Re: to PC, or not to PC (was Re: Genius and Y chromosomes).

Lee Daniel Crocker (
Tue, 7 Jan 1997 12:47:03 -0800 (PST)

> PC is an argumentative technique, where inadequately (according to their
> lights) represented groups try to discredit their opponents by applying
> emotionally loaded, ad hominish argumentation ("perfectly obvious... you
> are a Commie/Nazi/paedophile if you think XY").
> The scientific work of de Garis is not connected to his world views at
> all. Perhaps, we should discuss the instrumentality of CAM-flavoured
> systems in artificial cognition, not whether the person de Garis eats
> baby bacon crisps for breakfast.

The instrumentality of CAM-flavored systems in artificial cognition is
not as universally relevant to extropians as is the nature of genius.
And I think it is not unfair to point out to a researcher in artificial
cognition that his own organic cognition--which will have an impact on
his work--is faulty. de Garis's manifest sexism is, as you say, no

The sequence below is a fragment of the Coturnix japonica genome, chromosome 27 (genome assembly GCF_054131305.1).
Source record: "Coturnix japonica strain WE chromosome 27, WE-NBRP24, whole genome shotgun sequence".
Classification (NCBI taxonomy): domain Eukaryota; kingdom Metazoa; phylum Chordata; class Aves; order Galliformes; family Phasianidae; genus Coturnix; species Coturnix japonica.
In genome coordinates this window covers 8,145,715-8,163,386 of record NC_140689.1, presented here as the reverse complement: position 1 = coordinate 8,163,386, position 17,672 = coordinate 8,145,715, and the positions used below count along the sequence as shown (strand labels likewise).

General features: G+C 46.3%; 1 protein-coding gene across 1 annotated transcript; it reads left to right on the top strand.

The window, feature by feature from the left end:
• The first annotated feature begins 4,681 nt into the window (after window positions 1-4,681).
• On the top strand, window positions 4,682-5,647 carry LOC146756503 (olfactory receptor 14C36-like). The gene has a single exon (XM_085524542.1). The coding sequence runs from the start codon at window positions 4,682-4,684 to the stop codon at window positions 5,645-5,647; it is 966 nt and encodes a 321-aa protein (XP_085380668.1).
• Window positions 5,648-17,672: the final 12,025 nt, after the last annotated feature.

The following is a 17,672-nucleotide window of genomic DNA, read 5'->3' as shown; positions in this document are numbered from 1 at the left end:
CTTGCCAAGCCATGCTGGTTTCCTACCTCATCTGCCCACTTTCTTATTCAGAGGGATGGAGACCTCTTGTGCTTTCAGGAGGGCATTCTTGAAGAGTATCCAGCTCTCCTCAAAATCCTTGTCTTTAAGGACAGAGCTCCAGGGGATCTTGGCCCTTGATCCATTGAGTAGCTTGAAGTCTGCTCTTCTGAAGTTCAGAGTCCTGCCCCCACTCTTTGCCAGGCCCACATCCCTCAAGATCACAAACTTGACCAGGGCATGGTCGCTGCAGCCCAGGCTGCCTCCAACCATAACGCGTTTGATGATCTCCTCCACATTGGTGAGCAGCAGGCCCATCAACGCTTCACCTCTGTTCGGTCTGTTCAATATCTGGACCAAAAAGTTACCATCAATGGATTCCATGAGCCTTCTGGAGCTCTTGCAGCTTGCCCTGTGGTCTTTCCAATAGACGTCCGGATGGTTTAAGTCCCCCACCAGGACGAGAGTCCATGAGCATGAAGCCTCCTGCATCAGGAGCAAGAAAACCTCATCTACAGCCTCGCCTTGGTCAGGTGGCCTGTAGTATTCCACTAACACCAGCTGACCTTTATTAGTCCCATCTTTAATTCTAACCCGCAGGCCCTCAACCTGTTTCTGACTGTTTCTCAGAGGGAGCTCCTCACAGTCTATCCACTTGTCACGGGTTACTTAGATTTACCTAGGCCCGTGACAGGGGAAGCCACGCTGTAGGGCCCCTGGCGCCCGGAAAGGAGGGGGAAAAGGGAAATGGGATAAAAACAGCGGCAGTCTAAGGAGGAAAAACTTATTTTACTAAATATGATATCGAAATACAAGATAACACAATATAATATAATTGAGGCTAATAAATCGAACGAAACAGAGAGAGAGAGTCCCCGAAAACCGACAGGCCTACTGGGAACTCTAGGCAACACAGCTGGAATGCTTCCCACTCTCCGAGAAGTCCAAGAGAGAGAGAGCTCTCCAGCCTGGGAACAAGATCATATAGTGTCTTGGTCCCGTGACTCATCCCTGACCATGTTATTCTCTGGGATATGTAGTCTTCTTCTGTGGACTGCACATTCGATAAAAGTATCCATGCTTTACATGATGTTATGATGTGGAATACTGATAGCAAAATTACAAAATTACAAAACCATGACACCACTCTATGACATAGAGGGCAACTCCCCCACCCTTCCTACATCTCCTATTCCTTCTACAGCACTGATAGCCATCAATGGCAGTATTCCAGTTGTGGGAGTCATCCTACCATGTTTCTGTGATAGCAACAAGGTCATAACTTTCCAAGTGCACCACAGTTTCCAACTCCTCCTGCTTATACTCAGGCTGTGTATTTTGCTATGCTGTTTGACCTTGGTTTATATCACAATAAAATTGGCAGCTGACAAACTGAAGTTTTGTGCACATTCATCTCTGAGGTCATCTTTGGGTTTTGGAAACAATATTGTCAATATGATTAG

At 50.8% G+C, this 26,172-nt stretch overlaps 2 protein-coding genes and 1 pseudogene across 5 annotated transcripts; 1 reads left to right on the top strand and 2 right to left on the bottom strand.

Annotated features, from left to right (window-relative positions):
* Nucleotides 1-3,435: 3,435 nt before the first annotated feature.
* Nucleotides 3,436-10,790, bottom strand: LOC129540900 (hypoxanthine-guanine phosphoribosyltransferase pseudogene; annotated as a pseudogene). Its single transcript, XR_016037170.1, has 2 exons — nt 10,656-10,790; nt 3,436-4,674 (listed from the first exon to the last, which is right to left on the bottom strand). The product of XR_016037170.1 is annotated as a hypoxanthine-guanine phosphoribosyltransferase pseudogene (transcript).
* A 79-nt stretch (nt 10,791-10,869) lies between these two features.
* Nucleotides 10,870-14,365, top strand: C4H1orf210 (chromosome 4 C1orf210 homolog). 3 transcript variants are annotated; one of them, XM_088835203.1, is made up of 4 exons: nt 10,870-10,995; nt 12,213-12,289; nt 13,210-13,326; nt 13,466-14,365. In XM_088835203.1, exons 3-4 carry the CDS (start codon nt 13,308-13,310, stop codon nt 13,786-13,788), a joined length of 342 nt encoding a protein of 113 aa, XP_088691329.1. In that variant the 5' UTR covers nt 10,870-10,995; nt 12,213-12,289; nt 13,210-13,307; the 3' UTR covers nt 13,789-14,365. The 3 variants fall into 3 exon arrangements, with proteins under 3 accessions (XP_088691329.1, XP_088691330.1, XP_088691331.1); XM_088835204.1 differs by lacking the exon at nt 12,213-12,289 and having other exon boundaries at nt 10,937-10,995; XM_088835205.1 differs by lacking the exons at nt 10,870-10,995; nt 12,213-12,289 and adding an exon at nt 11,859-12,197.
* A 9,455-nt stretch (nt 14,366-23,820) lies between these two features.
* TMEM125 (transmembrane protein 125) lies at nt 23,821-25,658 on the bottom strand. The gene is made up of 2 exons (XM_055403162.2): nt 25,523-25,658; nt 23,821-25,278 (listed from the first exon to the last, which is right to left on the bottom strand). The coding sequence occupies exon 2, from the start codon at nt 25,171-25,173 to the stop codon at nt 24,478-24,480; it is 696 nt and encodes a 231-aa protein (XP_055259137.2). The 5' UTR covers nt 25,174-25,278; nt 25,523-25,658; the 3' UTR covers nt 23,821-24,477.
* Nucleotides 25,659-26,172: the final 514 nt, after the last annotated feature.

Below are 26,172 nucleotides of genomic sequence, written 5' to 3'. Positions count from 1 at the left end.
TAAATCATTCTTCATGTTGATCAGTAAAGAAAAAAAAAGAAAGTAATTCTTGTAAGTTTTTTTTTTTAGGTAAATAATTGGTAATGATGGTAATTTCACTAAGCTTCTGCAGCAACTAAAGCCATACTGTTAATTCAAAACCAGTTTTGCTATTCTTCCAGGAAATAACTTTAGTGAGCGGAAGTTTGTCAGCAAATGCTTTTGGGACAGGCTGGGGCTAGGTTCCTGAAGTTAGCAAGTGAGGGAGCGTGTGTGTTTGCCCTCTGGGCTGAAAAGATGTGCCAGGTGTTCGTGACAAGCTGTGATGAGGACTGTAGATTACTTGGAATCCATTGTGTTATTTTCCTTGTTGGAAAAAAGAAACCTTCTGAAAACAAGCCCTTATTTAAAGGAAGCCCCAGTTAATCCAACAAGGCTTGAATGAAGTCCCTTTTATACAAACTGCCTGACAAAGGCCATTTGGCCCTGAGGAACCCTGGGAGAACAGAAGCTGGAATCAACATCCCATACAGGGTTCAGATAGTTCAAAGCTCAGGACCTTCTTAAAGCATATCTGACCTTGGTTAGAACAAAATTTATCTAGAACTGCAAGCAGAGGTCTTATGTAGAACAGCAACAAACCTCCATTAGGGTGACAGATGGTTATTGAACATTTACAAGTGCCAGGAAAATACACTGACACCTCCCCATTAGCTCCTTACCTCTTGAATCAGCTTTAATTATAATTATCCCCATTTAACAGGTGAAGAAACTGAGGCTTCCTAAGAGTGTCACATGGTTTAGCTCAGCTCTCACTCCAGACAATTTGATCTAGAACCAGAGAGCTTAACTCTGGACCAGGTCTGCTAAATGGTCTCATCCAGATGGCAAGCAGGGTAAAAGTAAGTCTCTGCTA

more relevant to his field of study than Teller's alleged racism was
to nuclear fusion. But sexism itself, and de Garis's outrageous use
of it, /is/ worthy of discussion in itself.

As Eli points out, the fact that the extra Y chromosome gives males
a 2% advantage in genetic diversity is suggestive--but only that. To
use this as a post-hoc justification for the historical dominance
of men in the face of clear evidence of social causes rather than
biological ones is a disgraceful misapplication of science, and it is
quite proper to call him on it.

The question for extropians is what is the nature of genius. The
fact that by some particular measure (say SATs), men dominate in
large numbers tells us interesting things that deserve study. What
is it about the different ways boys and girls are raised, the ways
they are treated in society, the ideas about sex propogated by the
popular media, and yes, even their biology and social evolution,
that may have led to this state of affairs, and how can we apply
these conditions to more potential geniuses? What is it about the
nature of our measurement that might be biased?

Let us strive to find more facts not to justify prior conclusions,
but to suggest, criticize, and realize new possibilities.